Yes, when you are talking about your own business, it should be something you like and have experience in. When you are talking about working for someone, then the opposite is normally taken into consideration a lot more. It should be something you like and are good at, but also something where there is a large expanding market and you have a good chance of getting a job after the education part. I worked in a hospital for a while and I was listening to a group of doctors and every one of them said they went into it for the money. Nothing wrong with that. They were good doctors. A lot of these people who are looking for the perfect job they are passionate about end up being the most unhappy people I've ever met because they never find it and they are always complaining, looking for something better, and mostly end up without anything except a lot of bills. I doubt that plumbers go into the business out of passion. I know a guy that pumps out septic tanks for a living and he's happy and likes his work and his life, but I doubt he was passionate about the business. He saw a demand and a way to make a profit and it was something he was capable of doing. He's got a nice house and wife and kids. I know someone else that was always complaining about where he worked and constantly quitting. He's living in a little shack and getting by more on generosity than anything. The perfect job never came along.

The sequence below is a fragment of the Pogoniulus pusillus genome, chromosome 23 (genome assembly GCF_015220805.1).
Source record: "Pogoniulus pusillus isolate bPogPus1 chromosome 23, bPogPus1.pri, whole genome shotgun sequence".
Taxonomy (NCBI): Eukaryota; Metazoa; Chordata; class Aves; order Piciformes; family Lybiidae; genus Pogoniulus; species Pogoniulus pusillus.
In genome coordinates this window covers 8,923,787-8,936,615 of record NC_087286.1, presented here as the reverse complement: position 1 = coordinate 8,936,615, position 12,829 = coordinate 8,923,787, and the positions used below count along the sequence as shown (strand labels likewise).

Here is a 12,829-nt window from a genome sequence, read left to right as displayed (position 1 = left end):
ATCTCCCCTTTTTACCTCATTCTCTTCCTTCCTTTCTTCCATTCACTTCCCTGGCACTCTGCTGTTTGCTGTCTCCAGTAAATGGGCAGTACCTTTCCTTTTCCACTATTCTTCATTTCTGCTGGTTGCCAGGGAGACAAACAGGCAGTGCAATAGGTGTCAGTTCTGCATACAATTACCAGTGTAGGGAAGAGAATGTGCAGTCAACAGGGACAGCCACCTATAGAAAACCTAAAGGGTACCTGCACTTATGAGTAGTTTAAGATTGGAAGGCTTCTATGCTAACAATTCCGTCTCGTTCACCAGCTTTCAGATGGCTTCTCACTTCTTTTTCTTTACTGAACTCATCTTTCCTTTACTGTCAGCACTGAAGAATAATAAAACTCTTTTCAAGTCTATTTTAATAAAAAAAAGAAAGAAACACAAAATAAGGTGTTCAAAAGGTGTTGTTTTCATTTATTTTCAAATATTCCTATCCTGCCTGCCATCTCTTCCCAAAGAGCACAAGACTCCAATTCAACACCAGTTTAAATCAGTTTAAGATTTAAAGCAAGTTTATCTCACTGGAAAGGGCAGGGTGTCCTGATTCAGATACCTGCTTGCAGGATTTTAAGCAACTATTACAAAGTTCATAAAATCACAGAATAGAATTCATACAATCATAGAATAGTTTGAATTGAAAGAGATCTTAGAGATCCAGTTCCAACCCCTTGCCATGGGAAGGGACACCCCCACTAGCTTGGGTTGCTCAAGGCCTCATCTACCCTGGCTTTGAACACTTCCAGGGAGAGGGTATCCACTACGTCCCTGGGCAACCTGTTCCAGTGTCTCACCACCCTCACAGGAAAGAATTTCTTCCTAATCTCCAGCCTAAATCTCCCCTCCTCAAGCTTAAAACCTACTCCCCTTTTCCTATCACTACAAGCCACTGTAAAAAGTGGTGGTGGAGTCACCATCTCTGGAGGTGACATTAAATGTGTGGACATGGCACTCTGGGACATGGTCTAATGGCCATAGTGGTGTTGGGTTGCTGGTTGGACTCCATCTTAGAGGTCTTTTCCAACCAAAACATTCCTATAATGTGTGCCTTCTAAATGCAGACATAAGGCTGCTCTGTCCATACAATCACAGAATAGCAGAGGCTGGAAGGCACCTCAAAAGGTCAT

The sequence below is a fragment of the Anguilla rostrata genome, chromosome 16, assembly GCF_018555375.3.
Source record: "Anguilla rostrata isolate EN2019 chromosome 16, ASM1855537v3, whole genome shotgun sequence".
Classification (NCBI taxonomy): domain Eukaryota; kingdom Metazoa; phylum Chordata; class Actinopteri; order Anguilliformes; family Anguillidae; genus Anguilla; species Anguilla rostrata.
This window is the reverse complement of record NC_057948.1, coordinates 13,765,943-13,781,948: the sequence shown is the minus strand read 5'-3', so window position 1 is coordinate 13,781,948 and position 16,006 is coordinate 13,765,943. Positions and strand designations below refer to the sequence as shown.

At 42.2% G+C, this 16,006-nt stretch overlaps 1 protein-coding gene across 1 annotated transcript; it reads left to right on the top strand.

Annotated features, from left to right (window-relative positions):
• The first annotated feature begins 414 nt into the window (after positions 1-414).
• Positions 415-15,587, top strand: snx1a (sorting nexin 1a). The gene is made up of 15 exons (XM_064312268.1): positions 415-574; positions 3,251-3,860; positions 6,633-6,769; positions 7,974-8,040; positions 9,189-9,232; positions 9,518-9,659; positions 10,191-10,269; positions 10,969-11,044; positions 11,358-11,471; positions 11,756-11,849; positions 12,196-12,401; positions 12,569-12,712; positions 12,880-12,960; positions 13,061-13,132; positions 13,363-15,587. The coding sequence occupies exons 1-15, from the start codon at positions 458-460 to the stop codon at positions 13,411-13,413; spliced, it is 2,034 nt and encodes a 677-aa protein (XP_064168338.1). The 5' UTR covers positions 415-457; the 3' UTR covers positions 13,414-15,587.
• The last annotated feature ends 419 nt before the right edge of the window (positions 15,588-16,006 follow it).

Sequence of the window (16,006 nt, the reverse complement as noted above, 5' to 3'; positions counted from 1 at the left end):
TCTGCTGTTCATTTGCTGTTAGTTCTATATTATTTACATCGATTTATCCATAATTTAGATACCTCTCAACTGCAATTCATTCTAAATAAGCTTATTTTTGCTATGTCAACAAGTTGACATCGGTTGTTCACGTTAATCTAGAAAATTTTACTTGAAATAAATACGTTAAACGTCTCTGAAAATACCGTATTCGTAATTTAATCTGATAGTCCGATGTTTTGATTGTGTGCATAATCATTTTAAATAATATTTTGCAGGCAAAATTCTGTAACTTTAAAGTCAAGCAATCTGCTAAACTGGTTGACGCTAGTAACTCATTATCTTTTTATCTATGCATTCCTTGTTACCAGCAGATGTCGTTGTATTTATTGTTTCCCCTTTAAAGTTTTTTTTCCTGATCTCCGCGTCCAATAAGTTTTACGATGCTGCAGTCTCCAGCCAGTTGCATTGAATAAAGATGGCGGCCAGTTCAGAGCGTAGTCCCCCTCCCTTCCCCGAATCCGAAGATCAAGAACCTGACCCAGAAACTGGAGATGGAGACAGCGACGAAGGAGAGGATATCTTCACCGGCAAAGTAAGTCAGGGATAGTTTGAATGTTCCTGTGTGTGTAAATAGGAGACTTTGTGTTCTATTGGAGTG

Posted 27 August 2010 - 09:27 PM
I find it's that these people are often the ones giving me advice. On the other hand the successful people I have come in contact with also give advice, but what you don't hear about is the failures who followed the same advice as the successful people, but just didn't have the appropriate luck.
It could go either way. Sometimes I just want to give up all my worldly possessions and move to the rainforest (or the beach :))
Posted 29 August 2010 - 03:41 AM
Posted 30 August 2010 - 12:46 AM
Posted 30 August 2010 - 01:56 AM
I used to watch Ronny Deutsch's 'The Big Idea' for invention ideas of people who made simple ideas into millions. They make it seem so simple. What you don't hear about is the people who had an idea, just like those on the show, who did everything in their power to make it into millions but just didn't have the luck. You don't hear about the countless people who failed before one emerged successfully to tell his/her story. Does the one successful person's advice on how to make it trump the others who failed? Not necessarily, because there will always be someone who followed that advice and failed nonetheless. This means that there has to be another factor in success: luck.
The point I was trying to make was that I have to find out for myself, and stop taking the advice of other people, namely because many of the people willing to give advice are the ones who weren't able to achieve it themselves. While they may do well in life they will never achieve the greatness of those who took the risks of finding out what their true purpose is, because the risk was too great to even try.